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Debate, second-guessing part of MAPS DNA in Oklahoma City

The history of MAPS is filled with debates, second-guessing and plan revisions.
by Steve Lackmeyer Modified: November 26, 2012 at 7:58 pm •  Published: November 27, 2012
/articleid/3732244/1/pictures/1894042">Photo - This 1993 drawing shows a vision of the original MAPS initiative was far different than what was built. Drawing Provided
This 1993 drawing shows a vision of the original MAPS initiative was far different than what was built. Drawing Provided

Today's boat ride also would not have been possible without a decision late in the planning stages by the city council to stop design work on the canal and consider a plan to create the existing mile-long segment instead of three distinct segments with the first one ending just south of Reno Avenue.

The source of the proposal to raise the ground under the “middle segment” to allow for a longer continuous canal was none other than Moshe Tal, a longtime litigant against the city. The man who championed his idea on the city council was former Councilman Jack Cornett — not always the most popular guy on the council horseshoe.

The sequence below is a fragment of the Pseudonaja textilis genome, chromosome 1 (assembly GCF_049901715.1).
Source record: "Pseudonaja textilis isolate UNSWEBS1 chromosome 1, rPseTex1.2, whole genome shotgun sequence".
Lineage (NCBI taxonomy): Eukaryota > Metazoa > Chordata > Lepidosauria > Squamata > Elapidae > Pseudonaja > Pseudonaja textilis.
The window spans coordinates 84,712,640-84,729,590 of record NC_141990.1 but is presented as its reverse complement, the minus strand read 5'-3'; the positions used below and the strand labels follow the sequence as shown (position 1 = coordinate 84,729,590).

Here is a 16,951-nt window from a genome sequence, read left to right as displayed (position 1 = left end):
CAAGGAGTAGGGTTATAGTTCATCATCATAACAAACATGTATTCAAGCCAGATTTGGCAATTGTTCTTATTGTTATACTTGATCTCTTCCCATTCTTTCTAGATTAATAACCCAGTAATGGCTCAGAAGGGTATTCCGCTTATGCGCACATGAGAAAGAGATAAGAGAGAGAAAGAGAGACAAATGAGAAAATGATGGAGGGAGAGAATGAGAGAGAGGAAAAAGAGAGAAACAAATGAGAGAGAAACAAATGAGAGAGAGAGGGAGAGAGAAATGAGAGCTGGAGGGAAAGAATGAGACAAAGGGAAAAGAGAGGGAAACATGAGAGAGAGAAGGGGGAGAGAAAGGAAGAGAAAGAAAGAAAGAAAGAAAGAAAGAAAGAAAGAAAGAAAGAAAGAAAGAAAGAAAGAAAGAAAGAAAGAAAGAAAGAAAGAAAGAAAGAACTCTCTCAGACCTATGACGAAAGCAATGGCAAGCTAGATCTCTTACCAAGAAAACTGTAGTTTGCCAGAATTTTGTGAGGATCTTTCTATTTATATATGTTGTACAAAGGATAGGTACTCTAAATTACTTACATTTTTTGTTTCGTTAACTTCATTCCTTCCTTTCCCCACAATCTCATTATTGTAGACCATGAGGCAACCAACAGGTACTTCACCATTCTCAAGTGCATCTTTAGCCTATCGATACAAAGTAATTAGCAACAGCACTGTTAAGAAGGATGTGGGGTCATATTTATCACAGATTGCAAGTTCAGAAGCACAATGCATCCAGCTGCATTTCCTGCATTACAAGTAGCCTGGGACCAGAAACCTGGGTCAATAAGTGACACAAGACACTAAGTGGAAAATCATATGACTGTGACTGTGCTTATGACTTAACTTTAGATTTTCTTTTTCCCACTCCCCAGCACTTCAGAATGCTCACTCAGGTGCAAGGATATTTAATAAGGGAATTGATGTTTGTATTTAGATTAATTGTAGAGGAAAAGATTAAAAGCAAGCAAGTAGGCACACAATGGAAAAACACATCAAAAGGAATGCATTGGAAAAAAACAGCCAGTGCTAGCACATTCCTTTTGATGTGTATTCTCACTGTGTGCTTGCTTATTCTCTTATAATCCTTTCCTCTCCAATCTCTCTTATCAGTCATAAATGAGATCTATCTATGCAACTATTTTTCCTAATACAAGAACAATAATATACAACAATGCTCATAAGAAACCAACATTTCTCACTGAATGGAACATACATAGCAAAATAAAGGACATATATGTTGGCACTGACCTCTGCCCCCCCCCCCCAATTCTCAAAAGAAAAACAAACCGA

Downtown's development over the past 20 years reflects numerous examples of debates, challenges and second-guessing. Not everyone would agree with the challenges and second-guessing that took place with the arena (some wanted it shelved, which would have certainly prevented Oklahoma City from ever landing an NBA team). And plenty of transit folks complain about the successful opposition former Rep. Ernest Istook staged against the original MAPS plan for a downtown streetcar system (which is now funded, independent of federal appropriation this time, as part of MAPS 3).

So just remember, controversies, debates and second-guessing are in the DNA of MAPS. And to quote early-day MAPS promoter Devery Youngblood one more time, what we are witnessing, ugly as it is, is the “butchering of the steer” that must occur before the serving of any great steak dinner.

by Steve Lackmeyer
Business Reporter
Steve Lackmeyer is a reporter, columnist and author who started his career at The Oklahoman in 1990. Since then, he has won numerous awards for his coverage, which included the 1995 bombing of the Alfred P. Murrah Federal Building, the city's...
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